Suppose you and I agree on a probability estimate…perhaps we both agree there is a 2/3 chance Spain will beat Netherlands in tomorrow’s World Cup. In this case, we could agree on a wager: if Spain beats Netherlands, I pay you $x. If Netherlands beats Spain, you pay me $2x. It is easy to see that my expected loss (or win) is $0, and that the same is true for you. Either of us should be indifferent to taking this bet, and to which side of the bet we are on. We might make this bet just to increase our interest in watching the game, but neither of us would see a money-making opportunity here.
By the way, the relationship between “odds” and the event probability — a 1/3 chance of winning turning into a bet at 2:1 odds — is that if the event probability is p, then a fair bet has odds of (1/p – 1):1.
More interesting, and more relevant to many real-world situations, is the case that we disagree on the probability of an event. If we disagree on the probability, then there should be a bet that we are both happy to make — happy, because each of us thinks we are coming out ahead (in expectation). Consider an event that I think has a 1/3 chance of occurring, but you put the probability at only 1/10. If you offer, say, 5:1 odds — I pay you $1 if the event doesn’t occur, but you pay me $5 if it does — each of us will think this is a good deal. But the same is true at 6:1 odds, or 7:1 odds. I should be willing to accept any odds higher than 2:1, and you should be willing to offer any odds up to 9:1. How should we “split the difference”?
I started pondering this question when I read the details of a wager, or rather a non-wager, that I had previously only heard about in outline: scientists James Annan and Richard Lindzen were unable to agree to terms for a bet about climate change. Lindzen thinks, or claims to think, that the “global temperature anomaly” is likely to be less than 0.2 C twenty years from now, but Annan thinks, or claims to think, it is very likely to be higher. You can imagine a disagreement over the details — since the global temperature anomaly can’t be measured exactly, perhaps you’d want to call off the bet (doing so is called a “push” in betting parlance) if the anomaly is estimated to be, say, between 0.18 and 0.22 C — but surely, given that the probability assessments are so different, there should still be a wager that both sides are eager to make! But in fact, they couldn’t agree on terms.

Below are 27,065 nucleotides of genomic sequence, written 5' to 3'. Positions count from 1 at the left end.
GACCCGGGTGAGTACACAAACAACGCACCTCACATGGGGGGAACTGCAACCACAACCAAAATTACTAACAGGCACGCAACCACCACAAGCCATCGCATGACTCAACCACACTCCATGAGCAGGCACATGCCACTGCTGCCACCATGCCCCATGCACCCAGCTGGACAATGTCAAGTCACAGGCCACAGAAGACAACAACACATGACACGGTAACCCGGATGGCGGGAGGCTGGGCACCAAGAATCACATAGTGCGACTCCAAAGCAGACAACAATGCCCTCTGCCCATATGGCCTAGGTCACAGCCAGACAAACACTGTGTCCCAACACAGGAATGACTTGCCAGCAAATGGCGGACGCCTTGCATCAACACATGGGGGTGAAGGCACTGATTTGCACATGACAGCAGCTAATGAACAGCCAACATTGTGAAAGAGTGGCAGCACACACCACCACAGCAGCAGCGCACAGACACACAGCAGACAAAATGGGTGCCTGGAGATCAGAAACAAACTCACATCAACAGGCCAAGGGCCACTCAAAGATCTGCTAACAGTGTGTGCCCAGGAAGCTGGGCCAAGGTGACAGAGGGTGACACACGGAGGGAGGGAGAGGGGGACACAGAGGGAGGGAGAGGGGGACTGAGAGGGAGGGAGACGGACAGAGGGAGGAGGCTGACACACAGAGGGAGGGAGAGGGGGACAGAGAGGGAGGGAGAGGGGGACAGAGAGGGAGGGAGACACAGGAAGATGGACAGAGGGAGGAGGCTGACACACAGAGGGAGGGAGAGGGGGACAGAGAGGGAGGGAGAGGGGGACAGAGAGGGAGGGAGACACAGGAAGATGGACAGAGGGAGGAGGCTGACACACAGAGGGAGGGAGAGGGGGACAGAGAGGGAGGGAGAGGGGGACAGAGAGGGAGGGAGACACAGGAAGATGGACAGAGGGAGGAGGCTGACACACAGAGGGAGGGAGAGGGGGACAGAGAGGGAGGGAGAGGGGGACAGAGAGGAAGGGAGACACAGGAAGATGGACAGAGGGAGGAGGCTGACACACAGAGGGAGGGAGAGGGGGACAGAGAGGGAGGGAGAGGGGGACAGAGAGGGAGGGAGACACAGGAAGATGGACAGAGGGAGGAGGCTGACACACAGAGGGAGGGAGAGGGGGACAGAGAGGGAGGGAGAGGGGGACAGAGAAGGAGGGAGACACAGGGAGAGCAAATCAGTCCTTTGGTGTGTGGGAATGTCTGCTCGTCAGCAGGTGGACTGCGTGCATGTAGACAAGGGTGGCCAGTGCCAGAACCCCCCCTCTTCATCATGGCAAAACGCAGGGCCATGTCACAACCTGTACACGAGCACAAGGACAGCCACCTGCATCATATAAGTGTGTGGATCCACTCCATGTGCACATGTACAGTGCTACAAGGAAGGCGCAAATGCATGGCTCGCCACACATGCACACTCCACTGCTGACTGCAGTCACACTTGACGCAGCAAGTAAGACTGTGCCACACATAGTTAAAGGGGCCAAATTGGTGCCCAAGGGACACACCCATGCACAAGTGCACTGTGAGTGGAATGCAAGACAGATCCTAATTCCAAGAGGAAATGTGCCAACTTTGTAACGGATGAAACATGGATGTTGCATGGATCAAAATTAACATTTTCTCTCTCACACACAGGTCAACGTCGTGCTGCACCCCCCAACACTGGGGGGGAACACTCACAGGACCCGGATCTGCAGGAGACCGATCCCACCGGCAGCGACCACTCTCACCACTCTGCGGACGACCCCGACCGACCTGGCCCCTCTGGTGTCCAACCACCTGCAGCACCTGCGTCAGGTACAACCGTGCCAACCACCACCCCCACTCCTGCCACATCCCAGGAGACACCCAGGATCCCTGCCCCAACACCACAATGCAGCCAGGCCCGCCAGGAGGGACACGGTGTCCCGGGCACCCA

Chris Hibbert has discussed the issue of agreeing on a bet on his blog, where he mentions that Dan Reeves “argues, convincingly, that the arithmetic mean gives each party the same expectation of gain, and that is what fairness requires.” But Hibbert goes on to say that “the way that bayesians would update their odds is to use the geometric mean of their odds.” I’m not sure of the relevance of this latter statement, when it comes to making a fair bet.
Suppose I think the probability of a given event is a, and you think the probability is b. If the event occurs, you will pay me $x, and if it doesn’t occur, I will pay you $y. We don’t need to know the actual probability in order to figure out how much each of us thinks the bet is worth: I think I will gain ax – (1-a)y, and you think you will gain -bx + (1-b)y. We might say a wager is “reasonable” — the word “fair” is already taken — if I think it’s worth as much to me as you think it is worth to you. Look at it this way: I should be willing to pay up to ax – (1-a)y to participate in this wager, and you should be willing to pay up to -bx + (1-b)y. If those amounts are equal, then we’d each be willing to pay the same amount to participate in this game.
Setting the two terms equal and doing the math, we end up with a reasonable bet if x= y(2-(a+b))/(a+b) or, equivalently, x = y(2/(a+b) – 1). Note that this is the same thing we would get if we agreed that the probability p = (a+b)/2. So, I agree with Dan Reeves and his co-authors: the way to make a reasonable bet is to take the arithmetic mean of the probability estimates.